first_img LEAVE A REPLY Cancel replyLog in to leave a comment Advertisement Céline Dion is celebrating her 51st birthday with a title she never expected.“I’m in shock, actually. I never, never expected something like this,” she says of being tapped by L’Oréal Paris as the brand’s new global ambassador. Growing up, she says, “I never really felt confident beauty-wise.” The honor couldn’t have come at a better time in her life. These days, “I’ve never felt as beautiful, as strong, and I really think that the best is yet to come.”Opening up to PEOPLE in this week’s issue, Dion shares what all it has taken to make her feel this way, following the devastating loss of her husband of 21 years René Angélil in January 2016. The hardest part was comforting her sons René-Charles, 18, and 8-year-old twins Nelson and Eddy. “All the little things in life, and the big things, they have to make you stronger,” she says, “Otherwise, you don’t understand the meaning of life itself.” Login/Register With: Advertisement Facebook Advertisement Denise Truscello for L’Oréal Pariscenter_img Celine Dion ~ Sofia Sanchez & Mauro Mongiello for L’Oréal Paris Besides, Dion says feeling good is where beauty really comes from. “This is about confidence,” she says of what teaming up with the brand means to her. Gearing up to help promote L’Oréal’s Hair Excellence color line as well as various cosmetic products, Dion says “beauty is within, but when you can reflect it in the mirror, you’re ready to hit the world.” Philippe Blet/REX/Shutterstock As the star prepares to close out her long-running hit Las Vegas residency at Caesar’s Palace, she says it’s this newfound strength that has inspired her to follow new passions including totally revamping her style.“I love fashion,” says Dion who credits her stylists, including dancer and very close pal Pepe Munoz, with helping her choose bold looks that are “reflecting how I feel inside.” Twitter On the outside, she admits she may look a little slimmer, but that is part of another positive change she’s made. “Dancing has been in my DNA all of my life,” says Dion who once dreamed of becoming a ballerina and has recently taken up ballet dance with the help of Muñoz. “It’s a dream. And so hard!”Though online critics have tried to call attention to her appearance, she’s not paying them any attention: “I do this four times a week,” Dion says of ballet practice. “People say, ‘She’s a lot thinner’ but I’m working hard. I like to move and [weight loss] comes with it.”last_img read more


first_imgCorner Gas LEAVE A REPLY Cancel replyLog in to leave a comment Facebook Advertisement Login/Register With: Social Media links The Comedy Network on Twitter @CornerGas @BrentButt – Brent Butt @MillerGabrielle – Gabrielle Miller @FredEwanuick – Fred Ewanuick @LorneCardinal – Lorne Cardinal @TSpencerNairn – Tara Spencer Nairn @NancyRtweets – Nancy Robertson @cocokoslo – Corrine Koslo @VirginiaTV – Virginia Thompson @VeriteCanada The Comedy Network on Facebook Facebook.com/CornerGasOfficial Facebook.com/Verite.Films.Canada @ComedyNetworkCa @CornerGasOfficial Advertisementcenter_img About Bell Media Original ProgrammingBell Media has commissioned some of Canada’s most-watched and most-acclaimed original programming, working with the best Canadian independent producers in the country. Hit series commissioned by CTV include the hit drama CARDINAL; the record-breaking Canadian formats THE AMAZING RACE CANADA and MASTERCHEF CANADA; the original international TV format THE LAUNCH; satirical news series THE BEAVERTON; new comedy series JANN; new lifestyle series MARY’S KITCHEN CRUSH; new drama TRANSPLANT; and CANADA’S WALK OF FAME AWARDS. Among the original series on Bell Media specialty and streaming platforms are Space’s KILLJOYS and WYNONNA EARP; Bravo’s mystery dramedy CARTER; Comedy’s CORNER GAS ANIMATED; Crave’s hit comedy LETTERKENNY and recently announced mockumentary NEW EDEN; and SnackableTV’s interactive stand-up series JOKEOFF and upcoming animated series LITTLEKENNY. Discovery is also home to Bell Media’s hit factual franchises HIGHWAY THRU HELL, and HEAVY RESCUE: 401, in addition to new original series DISASTERS AT SEA, among others. Bell Media is one of the first media companies in North America to commit to producing all new original scripted series in 4K..About The Comedy NetworkCanada’s first specialty comedy service, The Comedy Network airs comedy of all kinds, 24-hours-a-day, across multiple platforms, including a revolutionary broadband service at thecomedynetwork.ca. Launched in October 1997, Comedy broadcasts, uncut and uncensored, an eclectic mix of scripted, stand-up, sketch, improv, and animated comedy – as well as topical comedy talk shows, game shows and classic situation comedies. Offering an unrivalled slate of original Canadian programming, Comedy reinvests nearly 50 per cent of its revenues into home-grown productions. Comedy is a division of Bell Media, which is owned by BCE Inc. (TSX, NYSE: BCE), Canada’s largest communications company, and is available in nearly six million households across the country. Advertisement TORONTO – As Brent Leroy announced today on CTV’s YOUR MORNING, Season 2 of CORNER GAS ANIMATED arrives on The Comedy Network this Canada Day, with a special guest star appearance from Michael J. Fox. The most-watched original series of all time on Comedy, CORNER GAS ANIMATED returns for Season 2 on Monday, July 1 with two back-to-back episodes beginning at 8 p.m. ET/PT.Wanda (Nancy Robertson) and Michael J. FoxThe new 11-episode, half-hour season sees Brent (Brent Butt), Hank (Fred Ewanuick), and Emma (Corrine Koslo) compete to make viral videos; Karen (Tara Spencer-Nairn) and Davis (Lorne Cardinal) trying to scam the town at the annual Turkey Shoot; Wanda (Nancy Robertson) going power mad during Darts Night; Oscar (Eric Peterson) launching an eyebrow-raising website for the local paper; and Lacey (Gabrielle Miller) organizing a Bachelor auction and attracting high bids for Brent.In the season premiere, “Dream Waiver,” (Monday, July 1 at 8 p.m. ET/PT) Brent recruits Wanda to help him figure out recurring nightmares about being attacked by Michael J. Fox. Then, in an all-new episode at 8:30 p.m. ET/PT entitled “Drone and Dumber,” Brent gets a new drone that he uses to terrorize Oscar. Meanwhile, Wanda and Emma set out to test a turkey’s intelligence. As previously announced, Season 2 of CORNER GAS ANIMATED features an all-star lineup of cameos from Prime Minister Justin Trudeau, Chris Hadfield, Russell Peters, Jann Arden, and EPIC MEALTIME’s Harley Morenstein.Leading up to the two-episode premiere, viewers can spend their Canada Day in Dog River as Comedy delivers a catch-up marathon featuring every episode of Season 1, beginning at 8 a.m. ET and repeating at 1:30 p.m. ET on Monday, July 1.The first season of CORNER GAS ANIMATED became a ratings hit after debuting in Spring 2018 with the most-watched series premiere in Comedy’s history and concluding the season as the most-watched series of the broadcast year on Comedy among total viewers and all key demos (A18-34, A18-49, and A25-54).CORNER GAS ANIMATED won the 2019 Canadian Screen Award for Best Writing, Animation for the episode “Squatch Your Language,” written by series creator and star Brent Butt.For updates on all things CORNER GAS, including CORNER GAS ANIMATED merchandise as well as Limited Collectors’ Editions, events, and news, visit cornergas.com.CORNER GAS ANIMATED is an inter-provincial co-production produced by Prairie Pantoons (BC), comprised of Brent Butt and David Storey from 335 Productions; and Moving Mountoons (ON), comprised of Virginia Thompson and Robert de Lint from Vérité Films, in association with Bell Media, Canada Media Fund, Bell Fund, Ontario Film and Television Tax Credit, Ontario Computer Animation and Special Effects Tax Credit, Film Incentive BC Tax Credit, Digital Animation, Visual Effects and Post Production Tax Credit, Canadian Film or Video Production Tax Credit. Animation is produced by Prairie Pantoons, Moving Mountoons, and Smiley Guy Studios. Sarah Fowlie is Director, Original Programming, Comedy, Bell Media. Production Executive for Bell Media is Chris Kelley. Corrie Coe is Senior Vice-President, Original Programming, Bell Media. Mike Cosentino is President, Content and Programming, Bell Media. Randy Lennox is President, Bell Media. Twitterlast_img read more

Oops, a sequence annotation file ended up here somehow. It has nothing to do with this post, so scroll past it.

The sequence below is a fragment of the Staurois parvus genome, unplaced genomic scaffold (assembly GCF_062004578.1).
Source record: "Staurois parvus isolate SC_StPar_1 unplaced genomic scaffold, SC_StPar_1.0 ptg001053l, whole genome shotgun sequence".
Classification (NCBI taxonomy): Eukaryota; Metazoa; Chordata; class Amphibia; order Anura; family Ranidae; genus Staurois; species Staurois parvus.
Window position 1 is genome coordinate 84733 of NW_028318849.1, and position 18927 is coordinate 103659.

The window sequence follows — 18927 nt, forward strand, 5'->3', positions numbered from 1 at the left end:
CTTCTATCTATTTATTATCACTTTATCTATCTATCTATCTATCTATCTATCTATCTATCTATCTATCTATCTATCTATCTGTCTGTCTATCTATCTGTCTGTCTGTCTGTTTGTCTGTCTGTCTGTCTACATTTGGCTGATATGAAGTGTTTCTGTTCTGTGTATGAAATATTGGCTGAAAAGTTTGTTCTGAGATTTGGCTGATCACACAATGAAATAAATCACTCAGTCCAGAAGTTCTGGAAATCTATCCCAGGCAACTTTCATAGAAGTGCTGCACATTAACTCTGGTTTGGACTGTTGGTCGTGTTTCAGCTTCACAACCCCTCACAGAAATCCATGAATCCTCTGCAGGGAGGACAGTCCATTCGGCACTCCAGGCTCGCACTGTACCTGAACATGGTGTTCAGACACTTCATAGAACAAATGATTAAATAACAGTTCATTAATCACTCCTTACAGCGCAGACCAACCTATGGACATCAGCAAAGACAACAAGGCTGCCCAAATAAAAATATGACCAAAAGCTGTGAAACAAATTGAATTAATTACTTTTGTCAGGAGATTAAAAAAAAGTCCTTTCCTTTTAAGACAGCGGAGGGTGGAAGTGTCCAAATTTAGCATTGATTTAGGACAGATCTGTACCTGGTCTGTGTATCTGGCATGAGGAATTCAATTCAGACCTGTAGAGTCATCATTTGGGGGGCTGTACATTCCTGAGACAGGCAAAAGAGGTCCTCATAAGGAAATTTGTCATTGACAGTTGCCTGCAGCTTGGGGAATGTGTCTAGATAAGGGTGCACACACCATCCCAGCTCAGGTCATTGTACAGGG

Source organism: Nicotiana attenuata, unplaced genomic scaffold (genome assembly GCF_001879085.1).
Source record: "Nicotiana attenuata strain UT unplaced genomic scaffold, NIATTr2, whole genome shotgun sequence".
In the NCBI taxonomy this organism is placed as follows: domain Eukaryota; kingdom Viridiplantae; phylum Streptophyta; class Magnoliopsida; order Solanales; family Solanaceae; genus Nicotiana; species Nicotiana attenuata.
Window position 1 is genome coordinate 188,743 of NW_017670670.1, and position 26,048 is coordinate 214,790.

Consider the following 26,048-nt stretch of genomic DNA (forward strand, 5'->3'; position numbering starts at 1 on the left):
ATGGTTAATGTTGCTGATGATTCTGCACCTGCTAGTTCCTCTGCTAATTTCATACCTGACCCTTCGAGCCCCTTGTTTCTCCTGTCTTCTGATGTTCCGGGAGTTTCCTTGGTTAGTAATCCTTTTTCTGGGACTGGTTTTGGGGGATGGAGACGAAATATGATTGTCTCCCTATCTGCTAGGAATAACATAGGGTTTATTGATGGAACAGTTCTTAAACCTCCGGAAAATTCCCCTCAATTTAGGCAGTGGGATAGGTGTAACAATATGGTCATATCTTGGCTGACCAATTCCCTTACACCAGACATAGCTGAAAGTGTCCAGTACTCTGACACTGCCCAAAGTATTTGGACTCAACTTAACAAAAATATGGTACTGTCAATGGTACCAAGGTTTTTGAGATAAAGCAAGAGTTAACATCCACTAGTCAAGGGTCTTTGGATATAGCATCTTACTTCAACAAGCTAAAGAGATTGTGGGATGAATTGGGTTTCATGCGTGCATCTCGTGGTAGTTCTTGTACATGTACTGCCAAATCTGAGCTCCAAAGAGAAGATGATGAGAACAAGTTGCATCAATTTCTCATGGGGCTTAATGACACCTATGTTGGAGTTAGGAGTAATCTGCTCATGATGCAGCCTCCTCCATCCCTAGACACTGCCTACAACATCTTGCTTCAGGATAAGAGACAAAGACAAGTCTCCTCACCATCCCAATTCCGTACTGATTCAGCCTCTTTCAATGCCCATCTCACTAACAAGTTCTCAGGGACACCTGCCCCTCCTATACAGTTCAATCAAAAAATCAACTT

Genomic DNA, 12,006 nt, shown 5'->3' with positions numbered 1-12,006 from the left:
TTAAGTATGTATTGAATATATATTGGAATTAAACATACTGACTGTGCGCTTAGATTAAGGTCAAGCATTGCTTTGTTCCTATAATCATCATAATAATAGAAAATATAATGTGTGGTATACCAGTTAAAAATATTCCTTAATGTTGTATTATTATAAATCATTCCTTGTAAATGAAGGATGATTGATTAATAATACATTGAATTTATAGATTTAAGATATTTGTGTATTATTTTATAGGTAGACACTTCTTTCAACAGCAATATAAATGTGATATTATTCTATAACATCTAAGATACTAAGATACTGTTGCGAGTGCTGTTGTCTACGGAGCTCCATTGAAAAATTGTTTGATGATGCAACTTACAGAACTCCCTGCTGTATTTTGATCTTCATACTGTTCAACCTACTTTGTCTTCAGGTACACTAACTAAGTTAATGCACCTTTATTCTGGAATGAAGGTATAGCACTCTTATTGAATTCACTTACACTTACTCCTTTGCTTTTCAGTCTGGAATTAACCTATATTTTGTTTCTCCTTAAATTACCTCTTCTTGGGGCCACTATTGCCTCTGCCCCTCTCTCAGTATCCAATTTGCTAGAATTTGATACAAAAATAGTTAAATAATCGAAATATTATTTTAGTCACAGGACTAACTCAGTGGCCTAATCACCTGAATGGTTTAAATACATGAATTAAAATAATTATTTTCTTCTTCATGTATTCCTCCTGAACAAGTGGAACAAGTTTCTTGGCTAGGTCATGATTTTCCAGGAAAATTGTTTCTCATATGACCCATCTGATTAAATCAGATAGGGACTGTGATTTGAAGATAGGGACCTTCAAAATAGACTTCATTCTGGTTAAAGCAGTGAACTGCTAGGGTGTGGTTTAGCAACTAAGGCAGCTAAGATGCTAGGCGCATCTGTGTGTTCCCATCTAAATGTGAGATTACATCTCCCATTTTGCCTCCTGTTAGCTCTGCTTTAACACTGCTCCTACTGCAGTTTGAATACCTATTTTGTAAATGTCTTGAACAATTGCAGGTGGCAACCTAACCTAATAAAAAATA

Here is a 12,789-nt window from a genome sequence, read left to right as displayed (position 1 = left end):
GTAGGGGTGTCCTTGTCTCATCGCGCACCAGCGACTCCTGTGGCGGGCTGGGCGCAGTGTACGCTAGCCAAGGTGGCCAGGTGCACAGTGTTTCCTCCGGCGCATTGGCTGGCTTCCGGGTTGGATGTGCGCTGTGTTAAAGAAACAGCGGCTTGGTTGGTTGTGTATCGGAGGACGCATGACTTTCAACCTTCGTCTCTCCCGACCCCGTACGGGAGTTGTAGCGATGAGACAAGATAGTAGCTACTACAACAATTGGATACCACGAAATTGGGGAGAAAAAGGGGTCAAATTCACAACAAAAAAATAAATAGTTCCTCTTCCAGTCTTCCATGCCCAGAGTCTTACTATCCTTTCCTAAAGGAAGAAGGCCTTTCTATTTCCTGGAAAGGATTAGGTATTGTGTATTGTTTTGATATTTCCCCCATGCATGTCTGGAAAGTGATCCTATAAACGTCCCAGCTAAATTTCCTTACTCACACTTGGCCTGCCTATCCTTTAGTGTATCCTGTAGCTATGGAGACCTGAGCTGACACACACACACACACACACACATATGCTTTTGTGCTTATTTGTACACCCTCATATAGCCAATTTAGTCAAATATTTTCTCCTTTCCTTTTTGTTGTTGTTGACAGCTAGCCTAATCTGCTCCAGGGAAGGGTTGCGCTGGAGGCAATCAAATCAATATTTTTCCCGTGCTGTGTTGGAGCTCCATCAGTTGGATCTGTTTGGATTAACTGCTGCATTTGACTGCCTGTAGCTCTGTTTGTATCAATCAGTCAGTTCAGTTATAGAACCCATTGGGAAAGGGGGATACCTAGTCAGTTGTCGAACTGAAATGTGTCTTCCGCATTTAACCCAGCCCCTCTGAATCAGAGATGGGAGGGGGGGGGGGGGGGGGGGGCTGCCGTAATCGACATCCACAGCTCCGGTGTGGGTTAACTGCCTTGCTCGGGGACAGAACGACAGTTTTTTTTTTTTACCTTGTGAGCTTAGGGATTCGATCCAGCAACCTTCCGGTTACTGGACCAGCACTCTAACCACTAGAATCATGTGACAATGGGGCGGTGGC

Prison psychological tests must be fair to Indigenous inmates high court

first_imgThe Canadian PressOTTAWA – The Supreme Court of Canada says the federal prison service has failed to ensure its psychological assessment tools are fair to Indigenous inmates.In a decision today, the high court accepts Jeffrey Ewert’s challenge of assessment techniques to gauge the risk of reoffending and potential for violence.Ewert, who identifies as Metis, alleged the Correctional Service of Canada’s assessment tools were unreliable when administered to Indigenous inmates.A Federal Court judge agreed with some of Ewert’s arguments but the decision was later overturned, prompting Ewert’s appeal to the Supreme Court.Born to a Metis mother and a British father, Ewert was adopted as a baby by a Caucasian family in Surrey, B.C.He has been locked up for more than 30 years in maximum- and medium-security institutions, serving two concurrent life sentences for second-degree murder, attempted murder and escape from custody.news@aptn.ca@aptnnewslast_img read more